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Amish Baseball

picture of baseball

Baseball fans know that the season is in full swing, so to speak. This is "Baseball Week" over at The History Bluff (THB). Dave is having a contest this week and the winner will get a free THB t-shirt and two tickets to a Greenville Drive game. His contest consists of coming up with the best caption for the picture in that post. Based on readers' comments to my "toast post" last week, I have no doubts about what creative writers some of you are. So I hope you'll try your hand at Dave's contest and explore his fun site. You can learn more about it by going to his post called Shoeless Joe Caption Contest: Ticket and T-shirt Giveaway or by clicking on the picture below.

When Dave sent me the info about his contest and asked me to post it, I started thinking about baseball and remembered something I had in my files.

Religious Persuasions and Baseball

Lutherans believe they can't win, but they still trust the scorekeeper.

Puritans won't swing.

Quakers won't strike.

Unitarians can catch anything.

Calvinists believe the game is fixed.

The pope claims never to have committed an error.

Fundamentalists balk.

Pre-Millennialists believe the game will be called on account of darkness.

Atheists don't believe anyone created the game.

Deists don't believe in an umpire.

Adventists won't play the 7th inning.

Amish do a lot of walking.

picture of Amish sign

Speaking of the Amish, while we were in Ohio we saw some Amish people in their horse-drawn buggies on side roads as we crossed the state on US Route 30. On a past trip we were able to visit a neat store in Kidron, OH, called Lehman's. This store carries many products that cater to the special needs of the Amish. While we were in the store that time, we saw missionaries supported by our church in Greenville. They were preparing to leave for Papua New Guinea and were looking for a gas-powered refrigerator to take with them, since they would not have electricity. They found what they needed at Lehman's.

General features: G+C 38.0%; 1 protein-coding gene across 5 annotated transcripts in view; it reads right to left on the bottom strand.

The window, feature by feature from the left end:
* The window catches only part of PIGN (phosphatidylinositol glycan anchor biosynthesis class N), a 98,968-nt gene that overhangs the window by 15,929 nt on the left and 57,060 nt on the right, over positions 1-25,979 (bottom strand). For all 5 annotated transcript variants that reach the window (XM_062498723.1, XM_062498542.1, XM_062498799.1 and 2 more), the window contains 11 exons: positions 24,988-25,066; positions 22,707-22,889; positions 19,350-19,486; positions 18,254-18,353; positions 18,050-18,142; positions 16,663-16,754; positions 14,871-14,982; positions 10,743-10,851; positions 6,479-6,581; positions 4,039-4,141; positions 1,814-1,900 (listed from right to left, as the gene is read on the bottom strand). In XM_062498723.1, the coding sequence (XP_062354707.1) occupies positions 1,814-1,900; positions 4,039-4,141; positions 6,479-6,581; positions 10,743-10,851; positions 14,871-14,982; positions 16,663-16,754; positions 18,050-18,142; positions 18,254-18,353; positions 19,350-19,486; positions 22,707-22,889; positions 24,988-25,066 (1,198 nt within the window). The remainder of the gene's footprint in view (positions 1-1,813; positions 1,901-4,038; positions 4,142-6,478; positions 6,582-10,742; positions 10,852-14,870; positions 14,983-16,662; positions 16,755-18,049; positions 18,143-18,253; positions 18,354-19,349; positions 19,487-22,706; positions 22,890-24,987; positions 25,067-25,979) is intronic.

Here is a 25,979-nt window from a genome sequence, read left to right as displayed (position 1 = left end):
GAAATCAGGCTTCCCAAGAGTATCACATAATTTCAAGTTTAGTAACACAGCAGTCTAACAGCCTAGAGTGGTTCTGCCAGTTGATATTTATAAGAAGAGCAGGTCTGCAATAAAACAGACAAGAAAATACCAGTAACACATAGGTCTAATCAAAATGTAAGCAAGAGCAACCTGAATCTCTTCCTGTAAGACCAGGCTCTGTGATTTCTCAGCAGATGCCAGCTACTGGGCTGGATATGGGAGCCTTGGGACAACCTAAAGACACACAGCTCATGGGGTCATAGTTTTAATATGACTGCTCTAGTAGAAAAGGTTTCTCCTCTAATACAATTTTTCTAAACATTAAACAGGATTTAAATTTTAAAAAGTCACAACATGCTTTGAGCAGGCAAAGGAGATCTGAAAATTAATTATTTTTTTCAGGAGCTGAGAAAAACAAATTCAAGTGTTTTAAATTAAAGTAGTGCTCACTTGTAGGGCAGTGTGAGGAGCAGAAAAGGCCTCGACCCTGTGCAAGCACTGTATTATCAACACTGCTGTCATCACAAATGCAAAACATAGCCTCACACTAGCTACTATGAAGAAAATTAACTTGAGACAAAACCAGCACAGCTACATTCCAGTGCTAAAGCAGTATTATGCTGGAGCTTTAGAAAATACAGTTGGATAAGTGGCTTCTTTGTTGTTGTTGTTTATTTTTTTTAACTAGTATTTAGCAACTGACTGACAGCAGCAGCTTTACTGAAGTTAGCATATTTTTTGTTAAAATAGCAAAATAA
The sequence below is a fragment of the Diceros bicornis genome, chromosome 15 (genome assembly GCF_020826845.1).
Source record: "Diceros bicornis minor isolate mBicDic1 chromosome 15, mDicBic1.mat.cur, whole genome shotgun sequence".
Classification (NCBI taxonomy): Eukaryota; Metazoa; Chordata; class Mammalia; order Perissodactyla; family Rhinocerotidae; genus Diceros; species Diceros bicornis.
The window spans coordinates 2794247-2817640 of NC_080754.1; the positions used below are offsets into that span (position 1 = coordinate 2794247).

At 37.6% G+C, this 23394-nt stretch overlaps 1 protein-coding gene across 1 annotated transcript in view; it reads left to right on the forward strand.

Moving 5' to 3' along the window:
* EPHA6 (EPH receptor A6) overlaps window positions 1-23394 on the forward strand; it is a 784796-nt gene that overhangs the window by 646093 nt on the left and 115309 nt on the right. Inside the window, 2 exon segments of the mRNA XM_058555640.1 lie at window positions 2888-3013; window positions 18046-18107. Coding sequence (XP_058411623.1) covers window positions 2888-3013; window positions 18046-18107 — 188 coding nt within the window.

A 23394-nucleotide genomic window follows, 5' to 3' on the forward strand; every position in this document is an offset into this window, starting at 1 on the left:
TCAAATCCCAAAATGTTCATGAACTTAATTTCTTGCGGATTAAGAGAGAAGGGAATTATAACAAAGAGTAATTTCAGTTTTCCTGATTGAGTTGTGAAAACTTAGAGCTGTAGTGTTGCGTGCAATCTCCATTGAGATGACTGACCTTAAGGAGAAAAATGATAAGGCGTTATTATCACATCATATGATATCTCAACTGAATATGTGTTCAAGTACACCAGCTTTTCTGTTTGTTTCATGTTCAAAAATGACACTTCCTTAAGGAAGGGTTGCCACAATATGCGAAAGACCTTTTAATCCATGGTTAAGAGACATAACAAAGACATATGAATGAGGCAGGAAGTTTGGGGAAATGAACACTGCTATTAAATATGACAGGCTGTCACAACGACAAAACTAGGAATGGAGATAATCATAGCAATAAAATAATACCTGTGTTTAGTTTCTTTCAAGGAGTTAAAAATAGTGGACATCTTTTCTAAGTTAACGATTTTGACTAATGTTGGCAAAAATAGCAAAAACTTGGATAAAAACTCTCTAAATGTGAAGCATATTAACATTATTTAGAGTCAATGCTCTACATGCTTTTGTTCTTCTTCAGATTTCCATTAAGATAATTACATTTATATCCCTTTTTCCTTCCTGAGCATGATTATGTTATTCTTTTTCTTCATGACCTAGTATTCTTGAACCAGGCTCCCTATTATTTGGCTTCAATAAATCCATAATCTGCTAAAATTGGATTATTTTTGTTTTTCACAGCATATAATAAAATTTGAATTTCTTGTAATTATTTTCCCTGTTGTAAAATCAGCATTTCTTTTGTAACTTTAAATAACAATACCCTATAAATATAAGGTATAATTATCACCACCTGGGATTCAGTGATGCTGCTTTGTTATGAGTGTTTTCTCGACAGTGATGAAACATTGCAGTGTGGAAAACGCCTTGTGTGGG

As we drove along US Route 30, we didn't see any Amish people playing baseball, but I was able to find several pictures on line that show that at least some sects do enjoy the game.

picture of Amish baseball

picture of Amish baseball

Here are several bits of Amish humor to finish off this post.

Two young men were in desperate need of cash, but admittedly were a bit cowardly. So the one suggested that they break into the Amish market. The logic being that, since the Amish were nonresistant, even if the young men were caught, no harm could befall them. Thus they carried out their plot. However, just as they were breaking into the cash register, the owner lit the lantern and confronted them, pointing a shotgun directly at them. Calmly, the Amishman said, "Boys, I would never do thee any harm, yet thou art standing where I am about to shoot."


A newcomer to the political scene was campaigning in Amish country for the office of assemblyman. Outside an Amish homestead, he saw a young man milking a cow. He approached the young man, ready to make his pitch for a vote.

Just as he was getting started, an old man called from inside the house. "Luke, get thee into the house. And who is that man thou art talking to?"

"Says he's a politician, father."

"In that case, bring the cow inside with thee."


While driving in Pennsylvania, a family came up behind an Amish carriage. The owner of the carriage obviously had a sense of humor, because attached to the back of the carriage was a hand printed sign: "Energy efficient vehicle. Runs on oats and grass. Caution: Do not step in exhaust."


An Amish boy and his father were visiting a shopping mall. They were simply amazed by almost everything that they saw, but especially by two shiny, silver walls that could move apart and back together again. The wide-eyed boy asked his father, "What is that thing, father?"

The father responded, "Son, I have never seen anything like this in my life. To be honest, I don't know what it is!"

While the boy and his father were watching in amazement, an old lady in a wheel chair rolled up to the moving walls and pressed a button. The walls opened and the lady rolled between them into a small room. The walls closed, and the boy and his father watched small circles of lights with numbers above the walls light up. They continued to watch as the circles then lit up in the reverse direction. The walls opened up again and a remarkably beautiful 24 year old woman stepped out.